Whether you’re a student-athlete superstar or the mayor of your local gym, chances are your performance on the field, court or treadmill could be influenced by the way you sleep. So for this installment of Ask Stanford Med, we’ve asked Cheri Mah, a researcher with the Stanford Sleep Disorders Clinic and Research Laboratory, to respond to questions on sleep and athletic performance. Below are her answers, along with some tips to help you get the most out of your nightly slumber. We hope this will help you consider which of your own sleep practices are working, and what you might want to reconsider.
Michelle asks: Can you give a summary of your research to date showing that sleep might help athletes? And what kind of studies are you working on now?
For past few years, William Dement, MD, PhD, and I have been studying the impact of sleep extension on the athletic performance in elite athletes. My interest in specifically studying sleep duration and sleep quality in athletes stems from a study in 2002. By chance, several Stanford swimmers were in our study, and although we weren’t investigating athletic performance, they mentioned that they had set several personal records in their last swim meet!
Over subsequent years, we’ve examined the impact of sleep extension across many sports at Stanford including basketball, football, tennis, and swimming to compare similarities and differences across sports. Our findings from men’s basketball published in 2011 indicate that several weeks of sleep extension improves reaction time, mood, levels of daytime sleepiness, and specific indicators of athletic performance including free throws, 3 point field goals, and sprint time. These findings suggest that sleep duration is likely an important component of peak performance.
Additionally, our study suggests that significantly reducing an accumulated sleep debt from chronic sleep loss may require more than one night or weekend of recovery sleep. Although sleep is frequently overlooked and often the first to be sacrificed, sleep duration and sleep quality should be important daily considerations for athletes aiming to perform at their best.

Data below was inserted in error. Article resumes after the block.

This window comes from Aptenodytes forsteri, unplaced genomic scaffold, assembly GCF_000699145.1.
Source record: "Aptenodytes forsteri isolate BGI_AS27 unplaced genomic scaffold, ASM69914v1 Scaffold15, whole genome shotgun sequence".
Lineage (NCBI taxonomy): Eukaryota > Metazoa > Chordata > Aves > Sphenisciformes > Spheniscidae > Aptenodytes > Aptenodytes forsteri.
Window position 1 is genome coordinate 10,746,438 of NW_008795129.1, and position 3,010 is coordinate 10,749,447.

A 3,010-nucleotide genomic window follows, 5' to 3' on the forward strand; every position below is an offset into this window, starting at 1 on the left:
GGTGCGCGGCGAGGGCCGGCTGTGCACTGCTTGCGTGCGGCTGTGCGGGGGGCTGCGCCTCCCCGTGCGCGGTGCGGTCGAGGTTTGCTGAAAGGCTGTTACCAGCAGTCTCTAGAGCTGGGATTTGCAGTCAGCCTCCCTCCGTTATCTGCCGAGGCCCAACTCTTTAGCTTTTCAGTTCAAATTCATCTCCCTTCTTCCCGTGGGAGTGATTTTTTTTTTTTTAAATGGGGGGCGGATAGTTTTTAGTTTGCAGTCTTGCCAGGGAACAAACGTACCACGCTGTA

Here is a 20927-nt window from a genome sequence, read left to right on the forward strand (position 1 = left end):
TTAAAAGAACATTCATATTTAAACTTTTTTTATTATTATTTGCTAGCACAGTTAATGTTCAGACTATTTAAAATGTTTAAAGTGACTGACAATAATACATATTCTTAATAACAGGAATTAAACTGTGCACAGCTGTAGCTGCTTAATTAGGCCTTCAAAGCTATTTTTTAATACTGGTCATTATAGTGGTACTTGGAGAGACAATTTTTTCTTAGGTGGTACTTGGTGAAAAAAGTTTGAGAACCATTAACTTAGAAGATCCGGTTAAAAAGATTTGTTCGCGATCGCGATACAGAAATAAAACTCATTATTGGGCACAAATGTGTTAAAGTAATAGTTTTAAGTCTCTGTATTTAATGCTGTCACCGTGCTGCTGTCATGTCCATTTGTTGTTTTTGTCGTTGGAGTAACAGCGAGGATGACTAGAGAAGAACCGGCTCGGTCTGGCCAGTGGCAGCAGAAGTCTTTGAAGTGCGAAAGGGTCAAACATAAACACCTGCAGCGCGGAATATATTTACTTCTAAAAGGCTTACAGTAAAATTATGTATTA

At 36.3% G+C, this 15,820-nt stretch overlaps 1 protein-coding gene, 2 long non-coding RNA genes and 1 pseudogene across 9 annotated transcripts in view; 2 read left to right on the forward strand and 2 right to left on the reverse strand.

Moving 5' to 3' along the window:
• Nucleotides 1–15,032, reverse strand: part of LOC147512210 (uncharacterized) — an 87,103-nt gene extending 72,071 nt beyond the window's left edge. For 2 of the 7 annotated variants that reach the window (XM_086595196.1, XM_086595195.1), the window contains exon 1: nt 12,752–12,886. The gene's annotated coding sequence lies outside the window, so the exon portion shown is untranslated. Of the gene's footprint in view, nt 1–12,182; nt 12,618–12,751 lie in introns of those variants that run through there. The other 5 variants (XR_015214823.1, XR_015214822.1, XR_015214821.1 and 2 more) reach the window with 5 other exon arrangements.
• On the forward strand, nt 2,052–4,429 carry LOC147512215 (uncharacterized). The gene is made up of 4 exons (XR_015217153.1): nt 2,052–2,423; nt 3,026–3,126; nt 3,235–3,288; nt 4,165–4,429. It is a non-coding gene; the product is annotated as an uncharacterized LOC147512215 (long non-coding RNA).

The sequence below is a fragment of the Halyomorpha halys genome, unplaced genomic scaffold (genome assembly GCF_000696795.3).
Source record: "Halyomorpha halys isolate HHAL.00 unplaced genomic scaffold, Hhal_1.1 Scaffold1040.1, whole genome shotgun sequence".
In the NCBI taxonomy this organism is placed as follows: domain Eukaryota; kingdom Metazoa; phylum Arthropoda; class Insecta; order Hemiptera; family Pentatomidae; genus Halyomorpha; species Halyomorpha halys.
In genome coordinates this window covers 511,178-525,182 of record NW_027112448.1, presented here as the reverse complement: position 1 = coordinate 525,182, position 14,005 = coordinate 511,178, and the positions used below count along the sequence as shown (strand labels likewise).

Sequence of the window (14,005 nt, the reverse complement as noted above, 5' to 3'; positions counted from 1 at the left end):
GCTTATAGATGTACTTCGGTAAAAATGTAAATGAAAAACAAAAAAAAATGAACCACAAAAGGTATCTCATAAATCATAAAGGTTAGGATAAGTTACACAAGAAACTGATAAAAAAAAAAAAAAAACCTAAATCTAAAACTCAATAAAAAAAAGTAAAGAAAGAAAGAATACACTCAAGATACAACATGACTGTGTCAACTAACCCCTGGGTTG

Currently, we’re continuing our research on sleep extension and examining the impact on different aspects of performance in various sports. We’re also investigating the habitual sleep habits and patterns of elite athletes. Since each sport has it’s own unique culture and training, we’re interested in examining the similarities as well as differences across sports among the Stanford student-athlete population.
Emily asks: What sort of sleep-related work have you done with Stanford athletes over the years? What kind of feedback have you gotten from the students?
Aside from research, I’ve worked over the years with various teams and athletes at Stanford to help improve and optimize their sleep and recovery.
For many athletes, it’s their first time diving deep into the impact of sleep on performance – they had never before focused on their sleep as an important component of their daily training beyond being told to “get a good night of sleep” before a game or competition. Many of the athletes I work with are surprised at the difference sleep can have on their training, performance, and even schoolwork! For many, it’s their first experience having a strategic approach to optimizing sleep and tracking their progress through a season. It’s often only in hindsight – after they’ve significantly reduced their sleep debt over several weeks – that many athletes realize they were operating at a sub-optimal level. Additionally, athletes often realize after extending their sleep that they need more hours of sleep than they previously thought to perform at their best. Some athletes have gone on to play at the professional level and have even been advocates of the importance of sleep on sports performance.
Several coaches have been quite interested in improving sleep and recovery in their team. They’re often aware that their athletes aren’t properly rested and thus have been interested in both educating their athletes and implementing strategies to improve their team’s recovery. Some coaches have also consulted me on their travel schedules to minimize jet lag and optimize performance on the road.
Dr. Dement and I are also part of the Stanford Performance Enhancement Alliance, which serves Stanford athletes through a multidisciplinary approach to sports performance.
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